Postal Address:  
Institute of Environmental Physics
INF 229, 69120 Heidelberg, GERMANY
Visit: Im Neuenheimer Feld 229, Room 202
Voice: (+49) 6221 54-6379
ORCID: 0000-0003-3858-0904
Skype: Yunus.Sevinchan
GitLab (internal): @yunus @blsqr
GitHub @blsqr

Research Interests

  • Isolating fundamental processes in evolving systems
    • What is the nature of hierarchy formation and what determines a system's evolvability?
    • How can evolutionary systems be represented in computer models?
  • Studying the behaviour of complex and evolving systems using computational modelling
    • How do ecosystems emerge and what makes them resilient?
    • How does collective behaviour and cooperation arise?

Evolution can be seen as the universal generator of complexity in our environment. Systems that behave evolutionary, in the Darwinian sense, span vastly different time and length scales [Szathmáry, 2015], ranging from pre-biotic evolution in chemical reaction networks [Vasas et al., 2012; Nghe et al., 2015] and the origin of eukaryotes [Koonin, 2014; Martin, 2017] to eusocial animal societies [Wilson & Wilson, 2007], and technological [Solé et al., 2013] and cultural evolution [Brewer et al., 2017; Lenton et al., 2021]. These systems exhibit emergent behaviour like speciation, cooperation, group formation, and hierarchical organisation [Bourke, 2009]. With evolution playing a role in so many domains, increasing the understanding of these processes remains a very intriguing field of research.

Overall, I have a keen interest in connecting theoretical approaches and model building to observations in research on ecology, human behaviour, and their impact on each other. These observations should be used for re-evaluating the premises of a model, and lead to a better understanding of the underlying mechanisms of evolutionary systems. Ultimately, I hope that research in this field will also lead to a better understanding of the dynamics of System Earth and the role of humankind in it.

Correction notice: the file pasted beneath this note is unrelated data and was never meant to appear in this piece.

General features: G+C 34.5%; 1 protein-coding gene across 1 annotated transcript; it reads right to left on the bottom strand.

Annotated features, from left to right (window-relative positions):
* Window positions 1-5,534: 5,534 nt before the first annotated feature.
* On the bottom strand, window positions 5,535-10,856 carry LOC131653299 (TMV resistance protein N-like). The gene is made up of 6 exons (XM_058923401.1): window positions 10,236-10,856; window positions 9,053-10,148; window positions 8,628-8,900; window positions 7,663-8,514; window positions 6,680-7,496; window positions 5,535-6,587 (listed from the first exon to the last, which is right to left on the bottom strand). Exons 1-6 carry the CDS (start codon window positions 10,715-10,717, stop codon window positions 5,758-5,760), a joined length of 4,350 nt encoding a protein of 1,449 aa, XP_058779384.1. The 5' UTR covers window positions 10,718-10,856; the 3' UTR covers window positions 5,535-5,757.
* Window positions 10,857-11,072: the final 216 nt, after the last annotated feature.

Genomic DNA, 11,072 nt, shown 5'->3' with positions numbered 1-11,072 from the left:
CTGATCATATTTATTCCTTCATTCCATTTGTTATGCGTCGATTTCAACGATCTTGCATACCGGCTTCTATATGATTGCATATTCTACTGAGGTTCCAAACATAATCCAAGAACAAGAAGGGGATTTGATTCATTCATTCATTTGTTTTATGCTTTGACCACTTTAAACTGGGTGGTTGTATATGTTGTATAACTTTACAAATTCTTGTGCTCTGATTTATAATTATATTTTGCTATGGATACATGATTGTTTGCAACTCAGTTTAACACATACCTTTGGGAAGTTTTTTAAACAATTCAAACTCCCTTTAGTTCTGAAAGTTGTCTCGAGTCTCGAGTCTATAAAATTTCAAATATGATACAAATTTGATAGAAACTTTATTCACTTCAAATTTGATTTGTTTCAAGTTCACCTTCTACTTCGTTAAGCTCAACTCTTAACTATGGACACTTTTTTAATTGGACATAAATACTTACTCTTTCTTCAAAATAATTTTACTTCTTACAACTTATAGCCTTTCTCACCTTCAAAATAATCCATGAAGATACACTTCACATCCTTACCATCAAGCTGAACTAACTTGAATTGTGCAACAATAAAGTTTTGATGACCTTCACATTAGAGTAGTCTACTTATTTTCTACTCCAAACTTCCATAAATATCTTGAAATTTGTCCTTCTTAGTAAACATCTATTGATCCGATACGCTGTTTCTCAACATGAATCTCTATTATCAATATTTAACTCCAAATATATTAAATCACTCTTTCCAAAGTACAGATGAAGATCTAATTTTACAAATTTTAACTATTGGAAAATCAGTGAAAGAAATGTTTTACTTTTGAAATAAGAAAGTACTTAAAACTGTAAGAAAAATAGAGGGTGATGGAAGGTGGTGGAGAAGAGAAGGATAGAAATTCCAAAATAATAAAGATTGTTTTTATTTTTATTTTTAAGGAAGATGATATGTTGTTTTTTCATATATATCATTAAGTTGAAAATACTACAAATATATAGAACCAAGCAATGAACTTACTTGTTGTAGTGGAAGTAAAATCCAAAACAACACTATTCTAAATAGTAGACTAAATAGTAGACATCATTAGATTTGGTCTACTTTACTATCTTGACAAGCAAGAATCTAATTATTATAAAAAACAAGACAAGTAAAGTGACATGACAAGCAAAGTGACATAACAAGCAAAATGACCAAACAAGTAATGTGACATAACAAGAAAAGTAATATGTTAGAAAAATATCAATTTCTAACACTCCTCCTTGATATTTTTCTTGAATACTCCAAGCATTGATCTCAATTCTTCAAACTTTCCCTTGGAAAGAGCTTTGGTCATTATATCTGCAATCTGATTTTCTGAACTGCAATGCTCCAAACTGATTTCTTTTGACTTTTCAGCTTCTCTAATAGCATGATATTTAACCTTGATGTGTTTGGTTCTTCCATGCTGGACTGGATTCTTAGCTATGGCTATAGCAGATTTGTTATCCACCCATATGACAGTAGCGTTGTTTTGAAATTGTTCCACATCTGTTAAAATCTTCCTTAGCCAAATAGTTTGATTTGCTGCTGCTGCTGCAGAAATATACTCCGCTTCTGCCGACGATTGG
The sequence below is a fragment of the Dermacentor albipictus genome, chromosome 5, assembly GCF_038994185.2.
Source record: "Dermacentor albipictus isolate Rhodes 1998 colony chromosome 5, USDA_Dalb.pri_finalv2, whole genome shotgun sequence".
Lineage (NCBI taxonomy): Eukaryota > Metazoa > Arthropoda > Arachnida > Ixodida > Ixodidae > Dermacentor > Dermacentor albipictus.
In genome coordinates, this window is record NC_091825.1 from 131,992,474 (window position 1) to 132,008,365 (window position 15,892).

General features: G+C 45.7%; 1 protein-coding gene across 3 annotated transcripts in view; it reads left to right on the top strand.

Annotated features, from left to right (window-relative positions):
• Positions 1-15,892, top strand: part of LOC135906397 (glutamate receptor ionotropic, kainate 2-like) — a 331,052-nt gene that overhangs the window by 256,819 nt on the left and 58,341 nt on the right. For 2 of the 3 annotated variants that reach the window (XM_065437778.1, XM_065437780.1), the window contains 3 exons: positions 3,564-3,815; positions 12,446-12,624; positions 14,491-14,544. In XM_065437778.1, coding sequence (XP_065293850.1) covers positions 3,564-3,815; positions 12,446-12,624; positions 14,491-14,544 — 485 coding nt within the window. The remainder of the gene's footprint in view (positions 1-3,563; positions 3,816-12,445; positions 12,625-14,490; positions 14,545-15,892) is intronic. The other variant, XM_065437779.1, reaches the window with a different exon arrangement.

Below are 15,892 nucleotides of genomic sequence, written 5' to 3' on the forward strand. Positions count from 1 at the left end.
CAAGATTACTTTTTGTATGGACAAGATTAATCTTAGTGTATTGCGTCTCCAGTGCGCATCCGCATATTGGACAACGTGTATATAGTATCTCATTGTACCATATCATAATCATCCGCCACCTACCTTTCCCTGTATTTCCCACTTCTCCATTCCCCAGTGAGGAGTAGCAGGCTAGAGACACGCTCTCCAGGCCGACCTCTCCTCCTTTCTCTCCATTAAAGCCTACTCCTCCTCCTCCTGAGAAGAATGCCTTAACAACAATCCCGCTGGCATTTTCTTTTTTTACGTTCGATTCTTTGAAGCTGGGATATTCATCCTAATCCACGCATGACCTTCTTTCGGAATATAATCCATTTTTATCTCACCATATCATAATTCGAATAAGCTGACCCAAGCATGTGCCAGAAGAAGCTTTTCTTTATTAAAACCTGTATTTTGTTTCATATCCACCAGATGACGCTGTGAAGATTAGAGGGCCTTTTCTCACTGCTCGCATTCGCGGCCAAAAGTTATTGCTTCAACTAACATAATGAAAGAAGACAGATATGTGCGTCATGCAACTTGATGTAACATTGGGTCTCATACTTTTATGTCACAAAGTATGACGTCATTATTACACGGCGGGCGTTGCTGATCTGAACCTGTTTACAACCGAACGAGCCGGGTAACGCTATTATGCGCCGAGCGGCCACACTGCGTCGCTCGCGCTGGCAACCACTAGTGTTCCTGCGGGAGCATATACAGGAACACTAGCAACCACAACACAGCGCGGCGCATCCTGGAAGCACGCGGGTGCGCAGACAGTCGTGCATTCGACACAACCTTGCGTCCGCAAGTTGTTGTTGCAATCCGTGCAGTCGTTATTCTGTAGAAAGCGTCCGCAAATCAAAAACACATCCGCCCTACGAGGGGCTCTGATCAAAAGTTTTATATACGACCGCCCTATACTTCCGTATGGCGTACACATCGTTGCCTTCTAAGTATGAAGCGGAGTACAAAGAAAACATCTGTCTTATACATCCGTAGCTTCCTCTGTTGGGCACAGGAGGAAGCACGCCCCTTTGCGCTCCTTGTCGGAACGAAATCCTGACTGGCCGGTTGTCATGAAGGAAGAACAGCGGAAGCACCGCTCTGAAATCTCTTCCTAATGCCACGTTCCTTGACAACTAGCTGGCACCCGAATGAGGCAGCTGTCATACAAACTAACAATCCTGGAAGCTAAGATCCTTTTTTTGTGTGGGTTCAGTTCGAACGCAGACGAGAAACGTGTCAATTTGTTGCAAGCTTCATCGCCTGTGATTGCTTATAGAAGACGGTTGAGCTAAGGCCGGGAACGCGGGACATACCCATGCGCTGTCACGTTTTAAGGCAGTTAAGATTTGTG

• Yunus Sevinchan: Evolution Mechanics: a conceptual framework for the hierarchical unfolding of life. In preparation, based on my doctoral thesis.
  • Yunus Sevinchan: Retaining structural information in evolutionary food web models by including environment-based inheritance channels. In preparation, based on my doctoral thesis.
  • Yunus Sevinchan: Evolution Mechanics and Perspectives on Food Web Ecology. Dissertation, DOI: 10.11588/heidok.00030750
  • Yunus Sevinchan, Harald Mack, Benjamin Herdeanu, Lukas Riedel, and Kurt Roth: Boosting Group-level Synergies by Using a Shared Modeling Framework. In: Computational Science – ICCS 2020. Lecture Notes in Computer Science, vol 12143, 2020. DOI: 10.1007/978-3-030-50436-6_32 (Preprint).
  • Lukas Riedel, Benjamin Herdeanu, Harald Mack, Yunus Sevinchan, and Julian Weninger: Utopia: A comprehensive and collaborative modeling framework for complex and evolving systems. Journal of Open Source Software, 2020. DOI: 10.21105/joss.02165 
  • Yunus Sevinchan, Benjamin Herdeanu, Jeremias Traub: dantro: a Python package for handling, transforming, and visualizing hierarchically structured data. Journal of Open Source Software, 2020. DOI: 10.21105/joss.02316

Research Software

Research questions like the above (and others in the CCEES field) are typically addressed by investigating computer models, requiring efficient and reliable research software.

I am involved in the development and maintenance of the following software packages:

All of the above are available under open-source licenses. If you run into any issues with these tools, feel free to raise an issue in the corresponding GitLab projects, or drop me an e-mail.

Doctoral project (2018-21)

In my doctoral studies, I used numerical simulations to investigate resilience in evolving ecological interaction networks and I (together with my colleagues) conceptualised the Evolution Mechanics framework that aims to describe hierarchy formation in evolving systems.

I defended my doctoral thesis Nov. 3rd 2021. Please refer to my dissertation (linked in Publication list above) for more details.

Evolution Mechanics

The question how hierarchically modularised structures arise from simpler ones is of central importance when desiring to understand our world. The Evolution Mechanics framework aims to find a concise description of the mechanisms by which evolutionary systems unfold into hierarchically organised modules. While inspired by the evolution of biological life, Evolution Mechanics is abstracted from it and takes a more general perspective, providing a consistent language to address the fundamental processes giving rise to the complexity we observe all around and within us.